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Berkeley COMPSCI 162 - Lecture Notes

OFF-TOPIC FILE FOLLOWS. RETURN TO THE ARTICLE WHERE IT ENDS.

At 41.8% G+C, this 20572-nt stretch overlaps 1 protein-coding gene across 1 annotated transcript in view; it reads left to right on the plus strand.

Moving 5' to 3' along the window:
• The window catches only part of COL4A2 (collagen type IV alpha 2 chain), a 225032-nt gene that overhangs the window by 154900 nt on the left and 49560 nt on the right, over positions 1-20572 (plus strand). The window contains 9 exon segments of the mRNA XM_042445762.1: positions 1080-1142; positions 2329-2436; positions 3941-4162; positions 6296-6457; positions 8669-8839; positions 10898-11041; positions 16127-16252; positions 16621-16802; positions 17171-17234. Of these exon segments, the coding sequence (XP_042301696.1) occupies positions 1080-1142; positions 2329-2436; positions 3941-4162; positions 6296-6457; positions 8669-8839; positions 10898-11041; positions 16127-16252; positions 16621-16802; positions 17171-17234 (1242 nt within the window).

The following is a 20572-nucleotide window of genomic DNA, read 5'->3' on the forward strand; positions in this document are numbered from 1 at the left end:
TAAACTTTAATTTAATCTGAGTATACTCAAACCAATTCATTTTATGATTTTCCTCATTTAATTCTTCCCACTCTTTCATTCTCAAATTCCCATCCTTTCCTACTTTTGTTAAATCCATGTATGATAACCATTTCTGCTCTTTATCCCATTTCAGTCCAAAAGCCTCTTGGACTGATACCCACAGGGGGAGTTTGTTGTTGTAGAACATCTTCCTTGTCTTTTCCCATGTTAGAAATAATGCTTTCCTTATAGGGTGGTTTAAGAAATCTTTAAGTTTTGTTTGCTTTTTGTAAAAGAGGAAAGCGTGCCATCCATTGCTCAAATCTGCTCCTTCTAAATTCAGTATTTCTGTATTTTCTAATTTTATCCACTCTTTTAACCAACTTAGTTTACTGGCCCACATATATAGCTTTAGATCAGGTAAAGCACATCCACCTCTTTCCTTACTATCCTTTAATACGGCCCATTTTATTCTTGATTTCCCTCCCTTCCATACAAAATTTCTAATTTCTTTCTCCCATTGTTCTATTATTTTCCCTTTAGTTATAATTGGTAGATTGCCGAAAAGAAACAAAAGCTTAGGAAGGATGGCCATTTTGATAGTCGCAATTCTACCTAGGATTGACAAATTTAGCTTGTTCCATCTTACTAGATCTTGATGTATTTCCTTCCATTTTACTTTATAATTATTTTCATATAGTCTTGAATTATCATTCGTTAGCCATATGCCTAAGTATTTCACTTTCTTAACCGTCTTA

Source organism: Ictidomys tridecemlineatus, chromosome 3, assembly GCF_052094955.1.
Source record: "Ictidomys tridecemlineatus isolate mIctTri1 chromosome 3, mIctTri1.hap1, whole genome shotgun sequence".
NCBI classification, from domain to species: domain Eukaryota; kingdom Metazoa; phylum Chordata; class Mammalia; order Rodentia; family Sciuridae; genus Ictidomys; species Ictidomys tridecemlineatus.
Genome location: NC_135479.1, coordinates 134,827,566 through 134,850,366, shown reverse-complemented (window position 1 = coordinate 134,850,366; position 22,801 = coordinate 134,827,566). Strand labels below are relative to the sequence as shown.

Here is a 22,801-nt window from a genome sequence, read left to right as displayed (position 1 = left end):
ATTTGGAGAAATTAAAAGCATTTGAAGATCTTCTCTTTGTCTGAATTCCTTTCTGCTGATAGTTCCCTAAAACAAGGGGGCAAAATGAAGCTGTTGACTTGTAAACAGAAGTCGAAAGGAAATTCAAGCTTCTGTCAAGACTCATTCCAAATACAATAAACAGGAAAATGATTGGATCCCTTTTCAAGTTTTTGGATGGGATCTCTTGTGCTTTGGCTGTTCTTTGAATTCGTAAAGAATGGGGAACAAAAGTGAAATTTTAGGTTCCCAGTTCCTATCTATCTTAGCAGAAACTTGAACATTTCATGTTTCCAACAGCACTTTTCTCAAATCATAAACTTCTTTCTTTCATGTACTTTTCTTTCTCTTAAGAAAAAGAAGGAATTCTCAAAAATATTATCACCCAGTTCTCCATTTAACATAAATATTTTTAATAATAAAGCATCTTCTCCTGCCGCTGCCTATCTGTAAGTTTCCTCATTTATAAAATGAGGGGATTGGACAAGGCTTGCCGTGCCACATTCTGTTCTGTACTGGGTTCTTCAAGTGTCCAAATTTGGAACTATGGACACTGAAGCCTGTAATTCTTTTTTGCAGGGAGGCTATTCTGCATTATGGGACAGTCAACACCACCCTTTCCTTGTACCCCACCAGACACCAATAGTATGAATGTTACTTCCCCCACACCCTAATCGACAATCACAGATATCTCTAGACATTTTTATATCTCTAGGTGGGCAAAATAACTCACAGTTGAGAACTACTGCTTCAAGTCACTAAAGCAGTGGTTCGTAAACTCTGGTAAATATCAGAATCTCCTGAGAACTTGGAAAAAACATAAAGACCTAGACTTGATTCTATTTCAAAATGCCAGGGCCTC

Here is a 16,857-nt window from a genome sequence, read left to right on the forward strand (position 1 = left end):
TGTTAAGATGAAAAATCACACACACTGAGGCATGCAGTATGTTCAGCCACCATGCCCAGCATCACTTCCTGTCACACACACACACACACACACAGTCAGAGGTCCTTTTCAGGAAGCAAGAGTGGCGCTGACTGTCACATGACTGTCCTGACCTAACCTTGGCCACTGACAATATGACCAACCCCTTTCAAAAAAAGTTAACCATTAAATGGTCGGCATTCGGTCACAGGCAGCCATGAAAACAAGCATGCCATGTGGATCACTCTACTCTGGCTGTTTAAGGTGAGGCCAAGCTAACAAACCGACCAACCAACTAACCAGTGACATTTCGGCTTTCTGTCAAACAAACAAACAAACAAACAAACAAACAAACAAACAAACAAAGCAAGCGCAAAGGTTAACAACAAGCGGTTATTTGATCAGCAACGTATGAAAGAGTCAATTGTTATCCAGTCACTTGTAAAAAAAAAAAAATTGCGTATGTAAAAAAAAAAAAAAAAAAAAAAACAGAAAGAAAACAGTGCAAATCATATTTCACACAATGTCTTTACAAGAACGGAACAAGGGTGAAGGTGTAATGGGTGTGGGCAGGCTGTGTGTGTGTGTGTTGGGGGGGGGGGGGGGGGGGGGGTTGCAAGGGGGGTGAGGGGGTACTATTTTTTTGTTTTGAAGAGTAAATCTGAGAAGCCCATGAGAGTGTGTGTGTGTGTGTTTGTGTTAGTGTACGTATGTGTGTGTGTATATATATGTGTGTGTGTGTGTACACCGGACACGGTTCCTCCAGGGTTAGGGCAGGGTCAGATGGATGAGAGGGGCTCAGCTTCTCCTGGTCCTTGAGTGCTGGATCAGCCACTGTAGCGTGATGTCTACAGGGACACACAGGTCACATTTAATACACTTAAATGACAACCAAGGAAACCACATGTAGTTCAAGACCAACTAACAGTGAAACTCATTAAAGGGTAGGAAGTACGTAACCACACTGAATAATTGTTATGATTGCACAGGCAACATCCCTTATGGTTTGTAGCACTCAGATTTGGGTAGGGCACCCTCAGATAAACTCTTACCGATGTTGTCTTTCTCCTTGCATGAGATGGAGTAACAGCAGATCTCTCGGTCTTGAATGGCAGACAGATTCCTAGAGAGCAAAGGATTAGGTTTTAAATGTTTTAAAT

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CS 162 Spring 2004 Lecture 13 1/15 CS 162 Operating Systems and Systems Programming Professor: Anthony D. Joseph Spring 2004 Lecture 13: Address Translation 13.0 Main Points Options for managing memory: • Paging • Segmentation • Multi-level translation • Paged page tables • Inverted page tables Comparison among options CS 162 Spring 2004 Lecture 13 2/15 13.1 Hardware Translation Overview CPUTranslation Box (MMU)Physical MemoryVirtual AddressPhysical AddressData read or write (untranslated) Think of memory in two ways: • View from the CPU – what program sees, virtual memory • View from memory – physical memory Translation implemented in hardware; controlled in software. There are many kinds of hardware translation schemes. Start with the simplest!CS 162 Spring 2004 Lecture 13 3/15 13.2 Base and Bounds Base and bounds: Each program loaded into contiguous regions of physical memory, but with protection between programs. First built in the Cray-1. virtual address+>baseboundsphysical addresserror Hardware Implementation of Base and Bounds Translation Program has illusion it is running on its own dedicated machine, with memory starting at 0 and going up to size = bounds. Like linker-loader, program gets contiguous region of memory. But unlike linker-loader, protection: program can only touch locations in physical memory between base and base + bounds. CS 162 Spring 2004 Lecture 13 4/15 codedatastackvirtual memory0boundphysical memory62506250 + bound Virtual and Physical Memory Views in Base and Bounds System Provides level of indirection: OS can move bits around behind the program’s back, for instance, if program needs to grow beyond its bounds, or if need to coalesce fragments of memory. Stop program, copy bits, change base and bounds registers, restart. Only the OS gets to change the base and bounds! Clearly, user program can’t, or else lose protection. With base&bounds system, what gets saved/restored on a context switch?CS 162 Spring 2004 Lecture 13 5/15 Hardware cost: • 2 registers • Adder • Comparator Plus, slows down hardware because need to take time to do add/compare on every memory reference. Base and bounds, Pros: + Simple, fast Cons: 1. Hard to share between programs For example, suppose two copies of “vi” • Want to share code • Want data and stack to be different Can’t do this with base and bounds! 2. Complex memory allocation First fit, best fit, buddy system. Particularly bad if want address space to grow dynamically (e.g., the heap). In worst case, have to shuffle large chunks of memory to fit new program. 3. Doesn’t allow heap, stack to grow dynamically – want to put these as far apart as possible in virtual memory, so that they can grow to whatever size is needed. 13.3 Segmentation A segment is a region of logically contiguous memory. Idea is to generalize base and bounds, by allowing a table of base&bound pairs. CS 162 Spring 2004 Lecture 13 6/15 virtual address+>physical addresserroroffsetvirt seg #seg ptrseg sizephys For example, what does it look like with this segment table, in virtual memory and physical memory? Assume a14 bit addresses divided up as: 2 bit segment ID, and a 12 bit segment offset. Virtual segment # Physical segment start Segment size 0 code 0x4000 0x700 1 data 0 0x500 2 - 0 0 3 stack 0x2000 0x1000CS 162 Spring 2004 Lecture 13 7/15 06ff100014ff30003fff04ff20002fff400046ffvirtual memoryphysical memory This should seem a bit strange: the virtual address space has gaps in it! Each segment gets mapped to contiguous locations in physical memory, but may be gaps between segments. But a correct program will never address gaps; if it does, trap to kernel and then core dump. Minor exception: stack, heap can grow. In UNIX, sbrk() increases size of heap segment. For stack, just take fault, system automatically increases size of stack. Detail: Need protection mode in segmentation table. For example, code segment would be read-only (only execution and loads are allowed). Data and stack segment would be read-write (stores allowed). What must be saved/restored on context switch? Typically, segment table stored in CPU, not in memory, because it’s small. CS 162 Spring 2004 Lecture 13 8/15 Example: What happens with the above segment table, with the following as virtual memory contents? Code does: strlen(x); Virtual memory Main: 240 store 1108, r2 244 store pc +8, r31 248 jump 360 24c … ... Strlen: 360 loadbyte (r2), r3 ... 420 jump (r31) ... x: 1108 a b c \0 ... Initially, pc = 240. Physical Memory x: 108 666 ... Main: 4240 store 1108, r2 4244 store pc +8, r31 4248 jump 360 424c … ... Strlen: 4360 loadbyte (r2), r3 ... 420 jump (r31) Segmentation Pros & Cons: + Efficient for sparse address spaces + Easy to share whole segments (for example, code segment) – Complex memory allocationCS 162 Spring 2004 Lecture 13 9/15 Still need first fit, best fit, etc., and re-shuffling to coalesce free fragments, if no single free space is big enough for a new segment. How do we make memory allocation simple and easy? 13.4 Paging Allocate physical memory in terms of fixed size chunks of memory, or pages. Simpler, because allows use of a bitmap. What’s a bitmap? 001111100000001100 Each bit represents one page of physical memory – 1 means allocated, 0 means unallocated. Lots simpler than base&bounds or segmentation Operating system controls mapping: any page of virtual memory can go anywhere in physical memory. virtual addressphysical addressoffsetphys page #offsetvirtual page #page tablepage table ptrpage table size>error Each address space has its own page table, in physical memory. Hardware needs two special registers – pointer to physical location of page table, and page table size. CS 162 Spring 2004 Lecture 13 10/15 Example: suppose page size is 4 bytes. a b c d e f g h i j k l 3 1 virtual memory physical memory i j k l e f g h 0 4 8 0xC 0x10 4 a b c d page table Where is virtual address 6? 9? Questions: 1. What must be saved and restored on a context switch? 2. What if page size is very small? For example, VAX had a page size of 512 bytes. 3. What if page size is really big? Why not use an infinite page size? Fragmentation: wasted space • External – free gaps between allocated chunks • Internal – free gaps